“SEE Fest has pioneered the concept of regional, cross-border programming with issue-driven films that tell a larger story about the Balkans and South East Europe, where borders of all kinds are fluid and porous just as often as poisonous. With an overarching goal of presenting multiple points of view, the festival unlocks the delicate doors into human existence and concerns of our time. Moral dilemmas of modern marriage (“Behind the glass“, Croatia), or traditional painting of a bride that holds on to ancient customs (“The painted bride“, Bulgaria) exist side by side just as ever-intriguing question of the roots of ethnic and religious conflict (“Tunnel’s End“, Bosnia-Herzegovina/Spain) lead to a somber and powerful expose, without any dialogue, of a traumatized veteran of such wars (“Bad Blue Boys“, Croatia).

Another key element of SEE Fest programming is year-round extensive research by a team of talented young programmers. Film studies grads (Elisa Iovine, head programmer, Adnan Dzumhur, associate programmer) and eastern European history majors (Gregory Schenz) scout international festivals, big and small, and look for the best original ideas, emerging talent, new approach to the region’s stories as well as new approach to story telling itself. Together with the festival director, film critic and founder of the festival Vera Mijojlic, the programmers put together an ambitious program every year, well-balanced to include as many countries from Austria in the north-west to Turkey in the south-east.

Each day of the festival has a strong feature anchoring two, three and sometimes more documentaries, shorts and animated films. The range of topics, filmmaking styles, and genres further expand and deepen the mission of the festival: to educate about cultural diversity and complexities of South East Europe, and to offer valuable insight into themes that rock the foundations of societies everywhere. We in Southern California need not look further than our southern border with Mexico to recognize that we too have our own ambiguous relationship with issues such as cross-border migrations of people, drugs and trafficked human cargo. Likewise within the many folds of our urban living in Los Angeles lie pockets of small-town provincial life very much like that in Slovenia’s “Rooster’s Breakfast”, complete with celebrity worship. California is the birthplace of all kind of ideas and schools of thought on how to break free from the decadent excesses of existence based on opulence and greed – something the authors of Croatia’s short animated gem “Unplugged” explore with great success.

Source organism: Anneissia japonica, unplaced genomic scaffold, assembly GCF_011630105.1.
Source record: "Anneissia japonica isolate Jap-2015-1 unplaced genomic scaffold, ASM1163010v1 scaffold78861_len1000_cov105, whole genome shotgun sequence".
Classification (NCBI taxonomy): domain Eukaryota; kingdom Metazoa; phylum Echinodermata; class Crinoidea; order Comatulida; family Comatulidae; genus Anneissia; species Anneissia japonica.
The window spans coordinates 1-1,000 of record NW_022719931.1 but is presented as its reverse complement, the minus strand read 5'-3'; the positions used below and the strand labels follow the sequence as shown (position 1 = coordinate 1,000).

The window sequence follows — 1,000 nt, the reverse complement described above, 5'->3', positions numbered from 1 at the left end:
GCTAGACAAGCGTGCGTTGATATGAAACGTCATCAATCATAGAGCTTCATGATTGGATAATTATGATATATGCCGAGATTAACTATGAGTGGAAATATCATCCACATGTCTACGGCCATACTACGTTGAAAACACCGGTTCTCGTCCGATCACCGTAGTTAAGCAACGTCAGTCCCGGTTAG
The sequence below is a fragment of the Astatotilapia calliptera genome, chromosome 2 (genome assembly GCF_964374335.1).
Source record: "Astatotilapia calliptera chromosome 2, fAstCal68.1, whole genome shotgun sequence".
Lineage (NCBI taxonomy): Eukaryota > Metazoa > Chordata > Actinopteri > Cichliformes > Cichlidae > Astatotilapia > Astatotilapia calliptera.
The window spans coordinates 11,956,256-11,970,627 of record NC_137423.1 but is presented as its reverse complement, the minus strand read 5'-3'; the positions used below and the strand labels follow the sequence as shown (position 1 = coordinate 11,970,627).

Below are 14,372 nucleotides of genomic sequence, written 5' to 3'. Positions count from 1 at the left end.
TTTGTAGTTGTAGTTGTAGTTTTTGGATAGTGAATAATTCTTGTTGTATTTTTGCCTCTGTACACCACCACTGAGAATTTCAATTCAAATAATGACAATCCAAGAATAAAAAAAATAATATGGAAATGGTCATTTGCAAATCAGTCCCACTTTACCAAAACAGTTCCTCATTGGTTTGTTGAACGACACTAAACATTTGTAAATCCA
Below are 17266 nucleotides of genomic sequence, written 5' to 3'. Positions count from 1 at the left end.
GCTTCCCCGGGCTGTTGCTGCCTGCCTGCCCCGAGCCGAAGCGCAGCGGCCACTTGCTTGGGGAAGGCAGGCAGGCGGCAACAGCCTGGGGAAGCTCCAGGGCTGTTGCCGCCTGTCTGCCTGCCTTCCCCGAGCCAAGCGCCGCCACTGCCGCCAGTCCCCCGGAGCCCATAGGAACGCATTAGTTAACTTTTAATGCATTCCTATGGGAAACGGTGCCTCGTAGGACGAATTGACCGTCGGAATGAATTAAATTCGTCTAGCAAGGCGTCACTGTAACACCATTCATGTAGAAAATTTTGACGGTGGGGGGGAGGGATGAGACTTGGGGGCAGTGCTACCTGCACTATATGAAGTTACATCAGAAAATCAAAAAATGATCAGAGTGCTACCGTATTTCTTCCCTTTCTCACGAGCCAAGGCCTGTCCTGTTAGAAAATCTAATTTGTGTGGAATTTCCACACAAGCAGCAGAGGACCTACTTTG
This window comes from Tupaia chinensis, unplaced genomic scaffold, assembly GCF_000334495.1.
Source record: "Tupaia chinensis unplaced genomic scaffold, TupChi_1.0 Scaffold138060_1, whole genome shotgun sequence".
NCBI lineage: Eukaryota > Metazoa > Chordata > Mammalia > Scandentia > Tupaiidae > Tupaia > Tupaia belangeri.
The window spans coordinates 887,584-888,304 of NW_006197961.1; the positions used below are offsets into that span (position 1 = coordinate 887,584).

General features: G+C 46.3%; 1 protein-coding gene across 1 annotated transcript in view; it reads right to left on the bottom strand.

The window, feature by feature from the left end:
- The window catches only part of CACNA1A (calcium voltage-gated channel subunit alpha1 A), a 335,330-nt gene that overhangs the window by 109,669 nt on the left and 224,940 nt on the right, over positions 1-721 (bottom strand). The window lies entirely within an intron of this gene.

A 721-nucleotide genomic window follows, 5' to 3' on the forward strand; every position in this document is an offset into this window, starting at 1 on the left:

Divorce and its lasting effects get a devastating treatment in two films of great emotional power: Bulgaria’s “Divorce Albanian style”, and Romania’s “Megatron”. Both are winners of multiple international awards, including Human Rights and Palme d’Or, respectively.

In purely cinematic terms Romania’s “Elevator” lifts the spirits of any film aficionado with its minimalist production and miniscule budget of 300 euros, but with what stunning results! Previously unknown young director, self-taught filmmaker George Dorobantu handles the tight confines of his austere set with such great camera skills (yes, he was the DP too, among many other things) and well-paced story telling and editing that the viewer can’t but wonder at his creative courage. Needless to say, the film wins you over, and in the words of one fellow critic, with a “glorious final sequence” of great cinematic power.

SEE Fest is proudly presenting the official documentary of the 1984 Winter Olympic Games held in Sarajevo, “A Turning Point”. This year marks the 25th Anniversary of those historic games, and the festival pays homage to a great city and its courageous Olympic spirit that continued to shine during the war-time siege of Sarajevo 1992-95, and is still in evidence today.

Interspersed throughout the festival program are numerous short films and docs, experimental films and animation vignettes, and trailers of films made by expat filmmakers. In all some 23 films will be screened in two venues: Goethe Institut Los Angeles, and UCLA James Bridges Theatre.

An additional feature of the festival this year is our first-ever Business conference, titled “Unlocking the Byzantine Film Model”. With three panels devoted to financing, producing and distributing, the conference will explore opportunities for independent filmmaking in South East Europe, and between film communities in Hollywood and cinema centers in the region.”


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